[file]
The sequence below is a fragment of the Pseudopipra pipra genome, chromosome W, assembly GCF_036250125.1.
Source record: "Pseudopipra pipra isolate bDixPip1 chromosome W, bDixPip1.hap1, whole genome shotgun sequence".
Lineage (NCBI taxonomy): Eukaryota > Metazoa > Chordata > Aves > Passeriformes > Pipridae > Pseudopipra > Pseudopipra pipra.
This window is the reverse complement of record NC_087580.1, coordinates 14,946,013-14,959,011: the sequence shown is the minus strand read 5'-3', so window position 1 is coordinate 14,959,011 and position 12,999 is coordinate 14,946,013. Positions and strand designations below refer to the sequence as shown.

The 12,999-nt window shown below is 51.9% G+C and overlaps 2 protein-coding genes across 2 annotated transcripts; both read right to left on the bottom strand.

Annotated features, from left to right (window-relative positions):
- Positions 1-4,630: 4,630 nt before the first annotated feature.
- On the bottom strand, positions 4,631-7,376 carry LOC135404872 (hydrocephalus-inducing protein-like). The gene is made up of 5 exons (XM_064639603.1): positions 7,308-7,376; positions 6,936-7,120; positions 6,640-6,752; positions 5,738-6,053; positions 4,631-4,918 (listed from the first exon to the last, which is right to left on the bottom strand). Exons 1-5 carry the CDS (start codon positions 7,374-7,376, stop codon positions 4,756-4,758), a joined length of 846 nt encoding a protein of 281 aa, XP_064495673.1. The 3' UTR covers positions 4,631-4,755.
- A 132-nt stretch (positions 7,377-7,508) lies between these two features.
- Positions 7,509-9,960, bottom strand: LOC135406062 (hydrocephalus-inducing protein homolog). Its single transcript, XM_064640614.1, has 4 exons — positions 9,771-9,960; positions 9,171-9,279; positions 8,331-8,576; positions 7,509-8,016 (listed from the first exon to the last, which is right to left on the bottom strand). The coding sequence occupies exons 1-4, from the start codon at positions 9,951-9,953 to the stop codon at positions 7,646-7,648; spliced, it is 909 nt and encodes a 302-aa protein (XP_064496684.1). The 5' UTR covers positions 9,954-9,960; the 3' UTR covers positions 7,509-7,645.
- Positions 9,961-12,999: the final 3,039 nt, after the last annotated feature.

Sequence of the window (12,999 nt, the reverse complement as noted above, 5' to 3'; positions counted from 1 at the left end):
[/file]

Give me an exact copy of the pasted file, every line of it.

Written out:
The sequence below is a fragment of the Pseudopipra pipra genome, chromosome W, assembly GCF_036250125.1.
Source record: "Pseudopipra pipra isolate bDixPip1 chromosome W, bDixPip1.hap1, whole genome shotgun sequence".
Lineage (NCBI taxonomy): Eukaryota > Metazoa > Chordata > Aves > Passeriformes > Pipridae > Pseudopipra > Pseudopipra pipra.
This window is the reverse complement of record NC_087580.1, coordinates 14,946,013-14,959,011: the sequence shown is the minus strand read 5'-3', so window position 1 is coordinate 14,959,011 and position 12,999 is coordinate 14,946,013. Positions and strand designations below refer to the sequence as shown.

The 12,999-nt window shown below is 51.9% G+C and overlaps 2 protein-coding genes across 2 annotated transcripts; both read right to left on the bottom strand.

Annotated features, from left to right (window-relative positions):
- Positions 1-4,630: 4,630 nt before the first annotated feature.
- On the bottom strand, positions 4,631-7,376 carry LOC135404872 (hydrocephalus-inducing protein-like). The gene is made up of 5 exons (XM_064639603.1): positions 7,308-7,376; positions 6,936-7,120; positions 6,640-6,752; positions 5,738-6,053; positions 4,631-4,918 (listed from the first exon to the last, which is right to left on the bottom strand). Exons 1-5 carry the CDS (start codon positions 7,374-7,376, stop codon positions 4,756-4,758), a joined length of 846 nt encoding a protein of 281 aa, XP_064495673.1. The 3' UTR covers positions 4,631-4,755.
- A 132-nt stretch (positions 7,377-7,508) lies between these two features.
- Positions 7,509-9,960, bottom strand: LOC135406062 (hydrocephalus-inducing protein homolog). Its single transcript, XM_064640614.1, has 4 exons — positions 9,771-9,960; positions 9,171-9,279; positions 8,331-8,576; positions 7,509-8,016 (listed from the first exon to the last, which is right to left on the bottom strand). The coding sequence occupies exons 1-4, from the start codon at positions 9,951-9,953 to the stop codon at positions 7,646-7,648; spliced, it is 909 nt and encodes a 302-aa protein (XP_064496684.1). The 5' UTR covers positions 9,954-9,960; the 3' UTR covers positions 7,509-7,645.
- Positions 9,961-12,999: the final 3,039 nt, after the last annotated feature.

Sequence of the window (12,999 nt, the reverse complement as noted above, 5' to 3'; positions counted from 1 at the left end):